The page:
The realty truth about Dharavi | mumbai | Hindustan Times
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The realty truth about Dharavi

If things go according to plan, the long-awaited project to redevelop the slums of Dharavi will begin in the next four months

mumbai Updated: Mar 15, 2016 00:16 IST
Naresh Kamath

If things go according to plan, the long-awaited project to redevelop the slums of Dharavi will begin in the next four months.

The Dharavi Redevelopment Project (DRP) will take things ahead after four major developers are selected next month. To ensure the project does not get delayed any further, the Dharavi Redevelopment Authority (DRA) has mandated the selected developer has to start the work within 90 days of his selection.

The Dharavi Redevelopment Authority (DRA) has floated a global tender of Rs22,000 crore calling bids to revamp the area.

The global tender has been floated for four sectors. Sector 5 is already being redeveloped by the Maharashtra Housing and Area Development Authority (Mhada).

The state government aims to make an example out of Dharavi — how a slum is transformed into a planned locality that houses residential and commercial towers with sound infrastructure to support it. Since the area has a high commercial value — it is closer to the airport and commercial hub of the Bandra-Kurla Complex — most top real estate developers are interested in the project.

But in midst of all this, residents are still unaware of the project.

Jagdish Valmiki, 58, who has spent his entire life in Dharavi, is a bitter man. “We are still unaware of this project. Despite being the affected parties, we are never taken into confidence and there is lot of confusion even now,” said Valmiki.

Despite being the biggest stakeholders, the residents are wary about getting a fair deal. A major reason why this project was moving at a slow speed was opposition from slum dwellers and the lack of unanimity between political parties.

For many residents, the confusion is more compounded by the lack of communication between them and the DRP.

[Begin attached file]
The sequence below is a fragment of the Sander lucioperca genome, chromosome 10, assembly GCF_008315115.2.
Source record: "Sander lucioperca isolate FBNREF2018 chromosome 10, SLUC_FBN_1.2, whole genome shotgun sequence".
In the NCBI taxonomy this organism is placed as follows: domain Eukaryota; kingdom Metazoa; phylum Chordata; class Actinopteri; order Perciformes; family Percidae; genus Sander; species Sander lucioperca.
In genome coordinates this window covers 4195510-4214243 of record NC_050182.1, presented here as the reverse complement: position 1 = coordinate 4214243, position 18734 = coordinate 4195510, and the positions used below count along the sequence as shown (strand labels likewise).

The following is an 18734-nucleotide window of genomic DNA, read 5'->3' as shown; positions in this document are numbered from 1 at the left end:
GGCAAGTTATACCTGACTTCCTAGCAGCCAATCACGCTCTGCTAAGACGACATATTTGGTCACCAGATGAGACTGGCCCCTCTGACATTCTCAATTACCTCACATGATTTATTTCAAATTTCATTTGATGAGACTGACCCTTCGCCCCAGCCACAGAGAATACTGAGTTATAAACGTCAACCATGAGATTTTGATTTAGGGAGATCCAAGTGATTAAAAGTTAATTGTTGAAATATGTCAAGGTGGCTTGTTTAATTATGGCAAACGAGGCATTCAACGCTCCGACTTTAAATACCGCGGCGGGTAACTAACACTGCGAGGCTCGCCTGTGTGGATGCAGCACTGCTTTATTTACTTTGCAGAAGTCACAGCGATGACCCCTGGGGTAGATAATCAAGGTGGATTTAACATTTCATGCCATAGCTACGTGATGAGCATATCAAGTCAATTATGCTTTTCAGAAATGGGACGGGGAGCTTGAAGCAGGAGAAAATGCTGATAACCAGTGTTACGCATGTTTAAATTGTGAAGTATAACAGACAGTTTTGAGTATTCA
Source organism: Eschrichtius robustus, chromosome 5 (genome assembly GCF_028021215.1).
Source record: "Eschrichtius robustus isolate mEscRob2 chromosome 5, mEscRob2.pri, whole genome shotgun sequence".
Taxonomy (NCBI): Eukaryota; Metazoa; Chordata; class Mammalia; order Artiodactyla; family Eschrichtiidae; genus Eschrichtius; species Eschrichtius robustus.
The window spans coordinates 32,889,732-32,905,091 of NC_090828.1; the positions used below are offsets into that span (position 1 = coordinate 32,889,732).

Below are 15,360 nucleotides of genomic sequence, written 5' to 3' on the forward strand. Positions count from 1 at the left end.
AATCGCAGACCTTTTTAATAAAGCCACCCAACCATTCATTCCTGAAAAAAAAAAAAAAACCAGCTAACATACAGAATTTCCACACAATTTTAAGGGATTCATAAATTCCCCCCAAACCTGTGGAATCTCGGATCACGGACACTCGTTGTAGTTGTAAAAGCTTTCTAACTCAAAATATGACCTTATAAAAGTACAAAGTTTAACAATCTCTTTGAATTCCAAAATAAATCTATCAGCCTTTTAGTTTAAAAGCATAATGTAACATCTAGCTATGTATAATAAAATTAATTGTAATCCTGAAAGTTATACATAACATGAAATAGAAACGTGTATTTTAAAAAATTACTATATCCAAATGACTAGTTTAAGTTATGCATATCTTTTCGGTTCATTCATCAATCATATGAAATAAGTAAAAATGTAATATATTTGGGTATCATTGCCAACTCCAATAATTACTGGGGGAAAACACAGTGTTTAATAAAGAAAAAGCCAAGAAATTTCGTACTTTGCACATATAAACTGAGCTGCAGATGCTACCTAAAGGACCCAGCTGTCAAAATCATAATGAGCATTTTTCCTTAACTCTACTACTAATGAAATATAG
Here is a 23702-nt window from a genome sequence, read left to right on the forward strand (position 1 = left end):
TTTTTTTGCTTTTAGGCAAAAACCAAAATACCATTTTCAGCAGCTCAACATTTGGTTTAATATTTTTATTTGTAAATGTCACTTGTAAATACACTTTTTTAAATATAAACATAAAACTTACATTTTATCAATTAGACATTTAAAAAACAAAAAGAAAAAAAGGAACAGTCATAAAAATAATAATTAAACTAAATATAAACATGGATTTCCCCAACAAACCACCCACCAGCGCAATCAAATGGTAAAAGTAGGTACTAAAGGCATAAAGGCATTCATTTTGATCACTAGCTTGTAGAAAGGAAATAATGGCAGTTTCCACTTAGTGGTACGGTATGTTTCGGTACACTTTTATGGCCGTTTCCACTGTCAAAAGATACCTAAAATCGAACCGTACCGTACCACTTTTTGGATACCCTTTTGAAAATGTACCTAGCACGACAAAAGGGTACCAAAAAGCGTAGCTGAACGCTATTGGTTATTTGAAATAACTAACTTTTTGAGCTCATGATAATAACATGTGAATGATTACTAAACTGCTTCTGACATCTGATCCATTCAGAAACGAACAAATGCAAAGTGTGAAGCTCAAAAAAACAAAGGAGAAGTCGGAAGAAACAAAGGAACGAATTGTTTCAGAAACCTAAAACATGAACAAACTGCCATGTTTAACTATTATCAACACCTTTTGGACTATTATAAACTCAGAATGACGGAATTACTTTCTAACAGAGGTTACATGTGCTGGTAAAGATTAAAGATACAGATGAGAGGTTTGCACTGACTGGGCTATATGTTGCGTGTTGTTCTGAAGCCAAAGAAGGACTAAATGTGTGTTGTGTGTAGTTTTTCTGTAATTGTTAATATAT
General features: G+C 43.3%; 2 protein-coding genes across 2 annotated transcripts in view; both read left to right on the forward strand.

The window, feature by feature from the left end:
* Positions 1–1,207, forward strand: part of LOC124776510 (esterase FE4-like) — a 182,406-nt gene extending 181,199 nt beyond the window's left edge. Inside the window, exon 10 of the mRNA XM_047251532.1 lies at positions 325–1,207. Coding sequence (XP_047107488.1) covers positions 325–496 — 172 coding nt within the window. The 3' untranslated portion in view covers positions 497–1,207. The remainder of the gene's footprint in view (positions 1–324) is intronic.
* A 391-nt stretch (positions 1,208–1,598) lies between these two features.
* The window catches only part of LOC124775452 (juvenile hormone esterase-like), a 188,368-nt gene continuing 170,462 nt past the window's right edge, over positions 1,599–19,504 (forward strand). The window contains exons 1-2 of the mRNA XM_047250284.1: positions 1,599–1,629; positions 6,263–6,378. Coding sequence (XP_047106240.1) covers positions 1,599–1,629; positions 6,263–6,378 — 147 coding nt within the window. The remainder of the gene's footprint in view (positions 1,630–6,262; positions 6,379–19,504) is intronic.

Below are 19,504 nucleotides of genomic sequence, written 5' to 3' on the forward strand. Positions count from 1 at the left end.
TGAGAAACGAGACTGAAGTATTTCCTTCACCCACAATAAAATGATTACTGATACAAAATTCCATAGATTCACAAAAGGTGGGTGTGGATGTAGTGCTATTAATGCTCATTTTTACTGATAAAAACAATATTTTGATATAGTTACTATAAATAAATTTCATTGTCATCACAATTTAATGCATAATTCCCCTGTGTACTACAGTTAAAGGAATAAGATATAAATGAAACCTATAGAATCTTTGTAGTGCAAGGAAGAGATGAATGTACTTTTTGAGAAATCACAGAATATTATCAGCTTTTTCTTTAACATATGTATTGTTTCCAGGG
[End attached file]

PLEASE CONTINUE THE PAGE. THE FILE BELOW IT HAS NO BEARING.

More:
“There are more than two lakh hutments in Dharavi, while the DRP says they will give houses only to 59,165. Where will the rest go? Will you just throw out the rest,” said Nambiraja Pariayar, a social worker in the area. Pariayar said in the initial survey in Sector 3, a staggering 63% of slum dwellers were found to be ineligible. He accused the Brihanmumbai Municipal Corporation (BMC) of distributing photo passes even to those residing in mezzanine floors.

“What will happen to these people who are hoping for a new house?” he said. The DRP, however, has sought to assuage the fears saying the plan will be unveiled shortly. “We are in the stage of planning and the final plan will be shown shortly to the residents,” said Nirmalkumar Deshmukh, CEO, DRA. He said the mezzanine floors will not be counted as a slum and these residents will not be given houses.

Another major demand of residents is to get at least 500-750 sqft houses instead of 350 sqft, which the DRP has announced.

“Our families have grown over the years and because both the developer and government will make a lot of money, they should give us at least 500-750 sqft houses,” said Vivek Kamble, who lives in Shahu Nagar.

The DRA has rejected the claim of extra space saying the revamp will improve the living standards of the people. “They are already getting bigger houses compared to the rest of the slum dwellers across the city. The project will help them to move to a cleaner environment,” said Deshmukh.